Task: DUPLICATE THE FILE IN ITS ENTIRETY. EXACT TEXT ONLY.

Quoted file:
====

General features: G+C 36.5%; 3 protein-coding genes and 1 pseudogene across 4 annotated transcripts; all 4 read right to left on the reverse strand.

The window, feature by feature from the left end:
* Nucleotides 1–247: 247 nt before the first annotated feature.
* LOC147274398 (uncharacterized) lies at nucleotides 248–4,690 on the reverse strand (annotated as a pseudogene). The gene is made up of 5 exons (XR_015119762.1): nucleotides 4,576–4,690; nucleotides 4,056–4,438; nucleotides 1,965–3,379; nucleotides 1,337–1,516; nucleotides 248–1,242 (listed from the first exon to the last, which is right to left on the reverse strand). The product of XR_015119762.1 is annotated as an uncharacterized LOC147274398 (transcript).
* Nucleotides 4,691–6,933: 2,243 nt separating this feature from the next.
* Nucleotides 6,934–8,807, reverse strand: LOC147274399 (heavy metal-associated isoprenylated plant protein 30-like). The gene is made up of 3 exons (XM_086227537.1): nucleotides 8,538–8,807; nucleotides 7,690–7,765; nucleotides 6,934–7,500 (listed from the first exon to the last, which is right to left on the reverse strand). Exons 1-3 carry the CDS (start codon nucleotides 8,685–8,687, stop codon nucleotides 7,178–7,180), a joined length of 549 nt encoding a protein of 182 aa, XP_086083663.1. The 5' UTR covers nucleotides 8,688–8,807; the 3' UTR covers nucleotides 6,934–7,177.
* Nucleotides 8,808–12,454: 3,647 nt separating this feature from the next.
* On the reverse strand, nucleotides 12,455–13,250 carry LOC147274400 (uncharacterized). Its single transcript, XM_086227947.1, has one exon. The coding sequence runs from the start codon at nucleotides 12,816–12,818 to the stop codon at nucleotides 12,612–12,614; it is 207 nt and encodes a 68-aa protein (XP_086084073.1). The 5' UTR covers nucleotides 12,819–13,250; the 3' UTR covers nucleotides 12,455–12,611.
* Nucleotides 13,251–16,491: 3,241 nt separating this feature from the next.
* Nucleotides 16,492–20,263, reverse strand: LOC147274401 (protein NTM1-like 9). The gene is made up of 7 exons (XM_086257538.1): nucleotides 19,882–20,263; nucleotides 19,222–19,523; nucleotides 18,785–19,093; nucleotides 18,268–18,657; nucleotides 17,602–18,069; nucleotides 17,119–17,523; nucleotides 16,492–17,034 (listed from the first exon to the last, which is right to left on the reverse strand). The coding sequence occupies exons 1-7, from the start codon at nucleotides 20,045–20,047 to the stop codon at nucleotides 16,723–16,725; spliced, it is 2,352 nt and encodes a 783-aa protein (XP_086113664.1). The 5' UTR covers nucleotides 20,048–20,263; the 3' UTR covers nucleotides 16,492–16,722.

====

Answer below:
General features: G+C 36.5%; 3 protein-coding genes and 1 pseudogene across 4 annotated transcripts; all 4 read right to left on the reverse strand.

The window, feature by feature from the left end:
* Nucleotides 1–247: 247 nt before the first annotated feature.
* LOC147274398 (uncharacterized) lies at nucleotides 248–4,690 on the reverse strand (annotated as a pseudogene). The gene is made up of 5 exons (XR_015119762.1): nucleotides 4,576–4,690; nucleotides 4,056–4,438; nucleotides 1,965–3,379; nucleotides 1,337–1,516; nucleotides 248–1,242 (listed from the first exon to the last, which is right to left on the reverse strand). The product of XR_015119762.1 is annotated as an uncharacterized LOC147274398 (transcript).
* Nucleotides 4,691–6,933: 2,243 nt separating this feature from the next.
* Nucleotides 6,934–8,807, reverse strand: LOC147274399 (heavy metal-associated isoprenylated plant protein 30-like). The gene is made up of 3 exons (XM_086227537.1): nucleotides 8,538–8,807; nucleotides 7,690–7,765; nucleotides 6,934–7,500 (listed from the first exon to the last, which is right to left on the reverse strand). Exons 1-3 carry the CDS (start codon nucleotides 8,685–8,687, stop codon nucleotides 7,178–7,180), a joined length of 549 nt encoding a protein of 182 aa, XP_086083663.1. The 5' UTR covers nucleotides 8,688–8,807; the 3' UTR covers nucleotides 6,934–7,177.
* Nucleotides 8,808–12,454: 3,647 nt separating this feature from the next.
* On the reverse strand, nucleotides 12,455–13,250 carry LOC147274400 (uncharacterized). Its single transcript, XM_086227947.1, has one exon. The coding sequence runs from the start codon at nucleotides 12,816–12,818 to the stop codon at nucleotides 12,612–12,614; it is 207 nt and encodes a 68-aa protein (XP_086084073.1). The 5' UTR covers nucleotides 12,819–13,250; the 3' UTR covers nucleotides 12,455–12,611.
* Nucleotides 13,251–16,491: 3,241 nt separating this feature from the next.
* Nucleotides 16,492–20,263, reverse strand: LOC147274401 (protein NTM1-like 9). The gene is made up of 7 exons (XM_086257538.1): nucleotides 19,882–20,263; nucleotides 19,222–19,523; nucleotides 18,785–19,093; nucleotides 18,268–18,657; nucleotides 17,602–18,069; nucleotides 17,119–17,523; nucleotides 16,492–17,034 (listed from the first exon to the last, which is right to left on the reverse strand). The coding sequence occupies exons 1-7, from the start codon at nucleotides 20,045–20,047 to the stop codon at nucleotides 16,723–16,725; spliced, it is 2,352 nt and encodes a 783-aa protein (XP_086113664.1). The 5' UTR covers nucleotides 20,048–20,263; the 3' UTR covers nucleotides 16,492–16,722.